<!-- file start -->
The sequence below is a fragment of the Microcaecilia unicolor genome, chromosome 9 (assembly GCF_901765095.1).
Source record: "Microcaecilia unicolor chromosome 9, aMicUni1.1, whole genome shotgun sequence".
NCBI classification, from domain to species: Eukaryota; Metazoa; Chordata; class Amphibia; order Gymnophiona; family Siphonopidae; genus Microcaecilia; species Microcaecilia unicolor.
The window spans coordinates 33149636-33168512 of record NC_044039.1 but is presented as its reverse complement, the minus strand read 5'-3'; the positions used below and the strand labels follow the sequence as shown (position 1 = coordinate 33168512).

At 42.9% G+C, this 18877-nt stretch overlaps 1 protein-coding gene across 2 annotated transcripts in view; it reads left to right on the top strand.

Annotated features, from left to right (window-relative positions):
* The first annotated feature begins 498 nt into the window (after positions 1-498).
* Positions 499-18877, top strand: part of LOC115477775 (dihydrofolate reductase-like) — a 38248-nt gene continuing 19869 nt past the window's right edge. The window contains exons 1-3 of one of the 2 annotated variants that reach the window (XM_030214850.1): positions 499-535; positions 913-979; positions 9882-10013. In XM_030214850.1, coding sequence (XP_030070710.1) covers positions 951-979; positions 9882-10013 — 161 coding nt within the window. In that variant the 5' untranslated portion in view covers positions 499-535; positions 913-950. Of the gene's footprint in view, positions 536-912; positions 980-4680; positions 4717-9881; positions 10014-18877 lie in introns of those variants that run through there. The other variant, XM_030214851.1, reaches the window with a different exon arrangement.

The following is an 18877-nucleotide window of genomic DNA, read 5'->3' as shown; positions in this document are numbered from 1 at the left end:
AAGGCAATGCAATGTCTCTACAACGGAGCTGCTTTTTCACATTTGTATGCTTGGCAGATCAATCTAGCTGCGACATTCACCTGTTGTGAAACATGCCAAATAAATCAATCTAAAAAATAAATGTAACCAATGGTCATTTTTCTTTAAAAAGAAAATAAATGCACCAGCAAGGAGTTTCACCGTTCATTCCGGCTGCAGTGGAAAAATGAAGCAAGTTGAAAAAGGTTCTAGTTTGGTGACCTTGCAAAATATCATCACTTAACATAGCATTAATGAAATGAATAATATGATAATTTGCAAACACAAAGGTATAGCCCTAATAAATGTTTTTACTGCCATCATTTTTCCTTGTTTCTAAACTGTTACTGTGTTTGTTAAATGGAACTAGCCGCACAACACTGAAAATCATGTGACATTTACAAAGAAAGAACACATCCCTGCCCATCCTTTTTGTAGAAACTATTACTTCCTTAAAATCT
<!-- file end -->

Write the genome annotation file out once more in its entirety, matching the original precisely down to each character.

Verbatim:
The sequence below is a fragment of the Microcaecilia unicolor genome, chromosome 9 (assembly GCF_901765095.1).
Source record: "Microcaecilia unicolor chromosome 9, aMicUni1.1, whole genome shotgun sequence".
NCBI classification, from domain to species: Eukaryota; Metazoa; Chordata; class Amphibia; order Gymnophiona; family Siphonopidae; genus Microcaecilia; species Microcaecilia unicolor.
The window spans coordinates 33149636-33168512 of record NC_044039.1 but is presented as its reverse complement, the minus strand read 5'-3'; the positions used below and the strand labels follow the sequence as shown (position 1 = coordinate 33168512).

At 42.9% G+C, this 18877-nt stretch overlaps 1 protein-coding gene across 2 annotated transcripts in view; it reads left to right on the top strand.

Annotated features, from left to right (window-relative positions):
* The first annotated feature begins 498 nt into the window (after positions 1-498).
* Positions 499-18877, top strand: part of LOC115477775 (dihydrofolate reductase-like) — a 38248-nt gene continuing 19869 nt past the window's right edge. The window contains exons 1-3 of one of the 2 annotated variants that reach the window (XM_030214850.1): positions 499-535; positions 913-979; positions 9882-10013. In XM_030214850.1, coding sequence (XP_030070710.1) covers positions 951-979; positions 9882-10013 — 161 coding nt within the window. In that variant the 5' untranslated portion in view covers positions 499-535; positions 913-950. Of the gene's footprint in view, positions 536-912; positions 980-4680; positions 4717-9881; positions 10014-18877 lie in introns of those variants that run through there. The other variant, XM_030214851.1, reaches the window with a different exon arrangement.

The following is an 18877-nucleotide window of genomic DNA, read 5'->3' as shown; positions in this document are numbered from 1 at the left end:
AAGGCAATGCAATGTCTCTACAACGGAGCTGCTTTTTCACATTTGTATGCTTGGCAGATCAATCTAGCTGCGACATTCACCTGTTGTGAAACATGCCAAATAAATCAATCTAAAAAATAAATGTAACCAATGGTCATTTTTCTTTAAAAAGAAAATAAATGCACCAGCAAGGAGTTTCACCGTTCATTCCGGCTGCAGTGGAAAAATGAAGCAAGTTGAAAAAGGTTCTAGTTTGGTGACCTTGCAAAATATCATCACTTAACATAGCATTAATGAAATGAATAATATGATAATTTGCAAACACAAAGGTATAGCCCTAATAAATGTTTTTACTGCCATCATTTTTCCTTGTTTCTAAACTGTTACTGTGTTTGTTAAATGGAACTAGCCGCACAACACTGAAAATCATGTGACATTTACAAAGAAAGAACACATCCCTGCCCATCCTTTTTGTAGAAACTATTACTTCCTTAAAATCT